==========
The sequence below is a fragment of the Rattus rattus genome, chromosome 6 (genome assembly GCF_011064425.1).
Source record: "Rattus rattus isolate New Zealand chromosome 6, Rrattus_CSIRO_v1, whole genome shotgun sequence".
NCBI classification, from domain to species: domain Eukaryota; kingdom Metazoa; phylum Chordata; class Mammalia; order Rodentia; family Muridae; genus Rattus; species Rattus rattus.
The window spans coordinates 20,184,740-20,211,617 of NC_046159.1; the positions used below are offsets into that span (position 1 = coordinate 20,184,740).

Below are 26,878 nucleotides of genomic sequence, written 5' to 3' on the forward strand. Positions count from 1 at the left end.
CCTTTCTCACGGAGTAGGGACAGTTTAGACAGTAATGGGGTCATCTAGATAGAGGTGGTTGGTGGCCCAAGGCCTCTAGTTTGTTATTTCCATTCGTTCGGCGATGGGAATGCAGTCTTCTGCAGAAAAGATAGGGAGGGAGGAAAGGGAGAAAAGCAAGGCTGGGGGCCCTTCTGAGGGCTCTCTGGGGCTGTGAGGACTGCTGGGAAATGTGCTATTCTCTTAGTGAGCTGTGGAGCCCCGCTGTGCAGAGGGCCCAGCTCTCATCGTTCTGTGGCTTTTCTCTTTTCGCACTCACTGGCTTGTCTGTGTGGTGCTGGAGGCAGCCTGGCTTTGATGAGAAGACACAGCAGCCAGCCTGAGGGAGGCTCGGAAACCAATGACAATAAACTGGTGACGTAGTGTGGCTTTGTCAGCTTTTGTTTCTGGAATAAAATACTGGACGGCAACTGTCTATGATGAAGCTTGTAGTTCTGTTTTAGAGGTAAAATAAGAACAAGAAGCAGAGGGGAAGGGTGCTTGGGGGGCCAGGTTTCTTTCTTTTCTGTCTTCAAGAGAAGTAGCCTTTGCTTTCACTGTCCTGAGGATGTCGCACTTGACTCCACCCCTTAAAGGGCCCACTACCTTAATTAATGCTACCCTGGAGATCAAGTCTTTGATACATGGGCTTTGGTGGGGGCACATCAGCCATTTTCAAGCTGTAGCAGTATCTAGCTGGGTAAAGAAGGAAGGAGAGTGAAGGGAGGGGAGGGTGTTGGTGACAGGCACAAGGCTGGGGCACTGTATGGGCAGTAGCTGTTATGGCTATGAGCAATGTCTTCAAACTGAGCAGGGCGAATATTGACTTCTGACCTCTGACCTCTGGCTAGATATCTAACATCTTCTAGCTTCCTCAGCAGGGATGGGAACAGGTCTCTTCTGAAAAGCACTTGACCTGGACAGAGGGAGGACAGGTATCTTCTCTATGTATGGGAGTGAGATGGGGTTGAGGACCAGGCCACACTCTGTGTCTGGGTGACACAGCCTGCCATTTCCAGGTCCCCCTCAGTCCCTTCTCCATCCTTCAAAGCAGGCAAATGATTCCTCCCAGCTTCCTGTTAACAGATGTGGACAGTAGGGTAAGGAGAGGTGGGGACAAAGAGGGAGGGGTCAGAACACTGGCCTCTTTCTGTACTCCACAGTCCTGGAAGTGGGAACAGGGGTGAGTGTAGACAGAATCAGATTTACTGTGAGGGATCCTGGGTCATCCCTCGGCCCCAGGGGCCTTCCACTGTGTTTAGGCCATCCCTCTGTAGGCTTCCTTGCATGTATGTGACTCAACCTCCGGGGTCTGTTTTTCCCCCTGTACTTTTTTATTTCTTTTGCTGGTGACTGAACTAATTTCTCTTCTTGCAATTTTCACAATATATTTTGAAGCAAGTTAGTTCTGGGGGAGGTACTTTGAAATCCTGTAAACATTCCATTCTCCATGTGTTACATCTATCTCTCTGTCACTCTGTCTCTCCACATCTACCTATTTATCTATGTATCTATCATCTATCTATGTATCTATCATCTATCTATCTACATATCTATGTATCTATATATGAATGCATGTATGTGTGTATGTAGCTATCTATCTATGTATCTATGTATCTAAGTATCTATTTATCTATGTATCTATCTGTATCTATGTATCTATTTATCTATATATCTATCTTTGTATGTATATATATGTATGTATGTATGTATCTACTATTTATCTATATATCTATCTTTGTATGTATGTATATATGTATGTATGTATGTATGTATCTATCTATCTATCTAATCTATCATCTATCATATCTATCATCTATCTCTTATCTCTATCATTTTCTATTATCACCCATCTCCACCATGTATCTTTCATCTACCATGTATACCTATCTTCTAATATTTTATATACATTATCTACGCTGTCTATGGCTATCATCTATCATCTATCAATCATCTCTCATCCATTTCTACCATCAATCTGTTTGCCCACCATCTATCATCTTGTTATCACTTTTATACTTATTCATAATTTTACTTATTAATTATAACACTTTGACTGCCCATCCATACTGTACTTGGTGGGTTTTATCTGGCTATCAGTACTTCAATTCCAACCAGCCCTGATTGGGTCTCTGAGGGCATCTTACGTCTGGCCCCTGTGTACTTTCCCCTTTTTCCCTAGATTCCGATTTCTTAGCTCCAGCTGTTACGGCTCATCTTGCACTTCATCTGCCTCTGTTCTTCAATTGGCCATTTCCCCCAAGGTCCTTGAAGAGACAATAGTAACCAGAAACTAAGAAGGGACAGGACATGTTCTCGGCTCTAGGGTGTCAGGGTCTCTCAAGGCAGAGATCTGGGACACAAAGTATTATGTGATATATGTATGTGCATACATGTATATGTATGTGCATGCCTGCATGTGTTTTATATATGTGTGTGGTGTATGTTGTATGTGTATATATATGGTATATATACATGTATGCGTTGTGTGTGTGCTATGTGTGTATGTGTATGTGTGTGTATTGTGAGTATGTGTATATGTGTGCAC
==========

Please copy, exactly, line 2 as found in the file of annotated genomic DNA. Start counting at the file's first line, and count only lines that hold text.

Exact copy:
Source record: "Rattus rattus isolate New Zealand chromosome 6, Rrattus_CSIRO_v1, whole genome shotgun sequence".